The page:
Should I take my adversary's offer of comprise in our court case?
In the patent infringement case of Bayer Pharma Aktiengesellschaft v Generic Health Pty Ltd  FCA 250, Bayer made an offer of compromise to Generic Health at an early stage in the proceedings to settle the matter in exchange for around $20 million in compensation.
Generic Health did not accept the offer. However, the court found them guilty of patent infringement and made a damages award of over $25 million against them.
Accordingly, Bayer sought orders for the court to award them all of their legal costs (in addition to the damages) under rule 25.14(3) of the Federal Court Rules 2011.
Normally, only amount about 60% of legal costs are due to be paid by the loser to the winner of the case.
Rule 24.13(3) applies in cases where an applicant makes an offer which was not accepted by the respondent, and the applicant obtains a judgment that is more favourable than the terms of the offer. In that instance, the applicant is entitled to their costs on an "indemnity basis", rather than a "party-party basis."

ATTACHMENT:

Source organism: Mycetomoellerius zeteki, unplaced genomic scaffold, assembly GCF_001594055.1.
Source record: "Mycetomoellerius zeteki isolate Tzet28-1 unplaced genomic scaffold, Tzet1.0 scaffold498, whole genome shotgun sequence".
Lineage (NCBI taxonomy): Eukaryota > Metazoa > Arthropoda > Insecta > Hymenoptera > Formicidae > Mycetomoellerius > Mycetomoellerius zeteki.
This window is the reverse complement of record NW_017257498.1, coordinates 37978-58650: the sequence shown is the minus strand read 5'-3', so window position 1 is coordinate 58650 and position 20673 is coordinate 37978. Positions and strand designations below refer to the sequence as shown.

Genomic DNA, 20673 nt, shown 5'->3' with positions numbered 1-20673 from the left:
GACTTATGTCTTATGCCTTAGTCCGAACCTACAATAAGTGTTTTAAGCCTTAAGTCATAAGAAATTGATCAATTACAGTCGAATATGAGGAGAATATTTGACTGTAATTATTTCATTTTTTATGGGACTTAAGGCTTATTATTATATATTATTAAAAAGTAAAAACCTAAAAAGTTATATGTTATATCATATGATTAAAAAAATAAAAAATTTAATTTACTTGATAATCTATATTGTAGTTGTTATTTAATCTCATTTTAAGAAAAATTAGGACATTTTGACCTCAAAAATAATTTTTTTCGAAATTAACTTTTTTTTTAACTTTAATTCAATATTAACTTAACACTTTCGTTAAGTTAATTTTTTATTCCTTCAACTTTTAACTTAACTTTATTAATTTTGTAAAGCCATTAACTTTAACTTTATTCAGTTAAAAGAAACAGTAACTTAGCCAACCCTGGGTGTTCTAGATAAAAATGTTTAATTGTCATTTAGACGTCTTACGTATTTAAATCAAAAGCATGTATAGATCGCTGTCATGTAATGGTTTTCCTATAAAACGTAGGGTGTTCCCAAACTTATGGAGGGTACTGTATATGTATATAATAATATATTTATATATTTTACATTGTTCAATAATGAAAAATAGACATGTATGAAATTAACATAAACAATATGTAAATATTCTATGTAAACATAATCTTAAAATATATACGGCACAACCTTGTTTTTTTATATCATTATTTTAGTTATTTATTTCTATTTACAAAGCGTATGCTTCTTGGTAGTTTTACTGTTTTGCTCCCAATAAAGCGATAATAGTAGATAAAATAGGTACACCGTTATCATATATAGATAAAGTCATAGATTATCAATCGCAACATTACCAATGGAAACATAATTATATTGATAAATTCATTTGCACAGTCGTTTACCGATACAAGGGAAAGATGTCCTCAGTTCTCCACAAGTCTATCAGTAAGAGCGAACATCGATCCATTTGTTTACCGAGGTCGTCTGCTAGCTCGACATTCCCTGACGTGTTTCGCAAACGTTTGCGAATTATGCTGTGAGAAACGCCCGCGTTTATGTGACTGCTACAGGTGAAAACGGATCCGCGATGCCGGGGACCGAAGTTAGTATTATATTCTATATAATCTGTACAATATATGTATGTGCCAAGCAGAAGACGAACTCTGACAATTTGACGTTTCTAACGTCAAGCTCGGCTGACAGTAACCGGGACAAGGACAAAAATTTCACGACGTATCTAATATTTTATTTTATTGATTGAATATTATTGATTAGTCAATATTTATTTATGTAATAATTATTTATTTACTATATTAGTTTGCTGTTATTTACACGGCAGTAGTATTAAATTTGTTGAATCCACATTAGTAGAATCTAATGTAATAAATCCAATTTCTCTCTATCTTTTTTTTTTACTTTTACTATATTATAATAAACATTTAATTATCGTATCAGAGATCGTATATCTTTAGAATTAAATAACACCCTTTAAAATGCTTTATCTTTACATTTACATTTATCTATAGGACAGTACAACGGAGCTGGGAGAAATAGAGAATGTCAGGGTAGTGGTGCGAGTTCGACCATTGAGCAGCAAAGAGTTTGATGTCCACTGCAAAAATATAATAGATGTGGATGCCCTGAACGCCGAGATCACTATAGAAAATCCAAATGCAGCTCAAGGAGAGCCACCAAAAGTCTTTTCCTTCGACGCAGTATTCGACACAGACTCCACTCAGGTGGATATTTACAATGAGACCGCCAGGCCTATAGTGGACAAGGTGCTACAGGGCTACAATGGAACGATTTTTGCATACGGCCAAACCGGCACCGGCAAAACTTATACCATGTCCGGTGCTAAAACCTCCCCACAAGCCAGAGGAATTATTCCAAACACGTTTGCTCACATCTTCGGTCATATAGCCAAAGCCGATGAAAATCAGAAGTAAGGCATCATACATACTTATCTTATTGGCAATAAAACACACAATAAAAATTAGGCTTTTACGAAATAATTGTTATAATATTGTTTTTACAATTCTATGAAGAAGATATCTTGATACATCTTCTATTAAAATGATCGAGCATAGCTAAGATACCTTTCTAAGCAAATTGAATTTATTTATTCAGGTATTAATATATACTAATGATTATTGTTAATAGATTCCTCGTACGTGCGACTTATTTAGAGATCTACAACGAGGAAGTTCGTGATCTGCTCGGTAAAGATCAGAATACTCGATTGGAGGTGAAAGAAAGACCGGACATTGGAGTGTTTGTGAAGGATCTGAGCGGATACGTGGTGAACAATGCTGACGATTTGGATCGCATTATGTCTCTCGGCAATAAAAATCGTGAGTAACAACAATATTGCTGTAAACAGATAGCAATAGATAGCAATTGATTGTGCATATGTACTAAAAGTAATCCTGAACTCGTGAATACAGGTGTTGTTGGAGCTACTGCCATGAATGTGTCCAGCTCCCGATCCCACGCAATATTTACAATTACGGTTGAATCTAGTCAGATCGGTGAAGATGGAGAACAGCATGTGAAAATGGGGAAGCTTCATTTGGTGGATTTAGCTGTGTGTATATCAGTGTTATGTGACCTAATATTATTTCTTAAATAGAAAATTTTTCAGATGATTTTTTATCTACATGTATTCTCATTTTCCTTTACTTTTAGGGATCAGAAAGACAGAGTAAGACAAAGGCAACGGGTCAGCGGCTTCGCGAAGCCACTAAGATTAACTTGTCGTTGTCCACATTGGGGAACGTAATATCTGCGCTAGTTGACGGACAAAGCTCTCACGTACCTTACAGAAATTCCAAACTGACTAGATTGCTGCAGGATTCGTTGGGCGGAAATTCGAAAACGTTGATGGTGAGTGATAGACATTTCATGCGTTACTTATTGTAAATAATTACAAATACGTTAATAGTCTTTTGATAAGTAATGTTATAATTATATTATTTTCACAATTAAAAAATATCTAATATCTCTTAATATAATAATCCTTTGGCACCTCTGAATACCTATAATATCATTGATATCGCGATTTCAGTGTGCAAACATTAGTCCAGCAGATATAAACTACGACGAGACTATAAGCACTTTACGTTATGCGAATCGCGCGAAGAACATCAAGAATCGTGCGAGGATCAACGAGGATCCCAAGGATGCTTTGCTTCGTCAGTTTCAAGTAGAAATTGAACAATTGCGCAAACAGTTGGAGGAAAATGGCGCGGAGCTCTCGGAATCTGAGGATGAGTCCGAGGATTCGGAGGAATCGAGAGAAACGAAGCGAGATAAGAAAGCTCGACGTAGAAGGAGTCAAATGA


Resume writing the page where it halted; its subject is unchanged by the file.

Generic Health argued that it could not assess the offer of compromise at the time it was made because Bayer had not filed evidence in support of its claim.
However, Justice Jagot found that Generic Health could have calculated its possible liability in order to assess the offer. Generic Health did not seek an explanation from Bayer regarding how it had calculated the amount of the offer.
The case is a reminder that if an offer of compromise or Calderbank offer is rejected, a clear reason must be given to the offeror as to the grounds for rejection.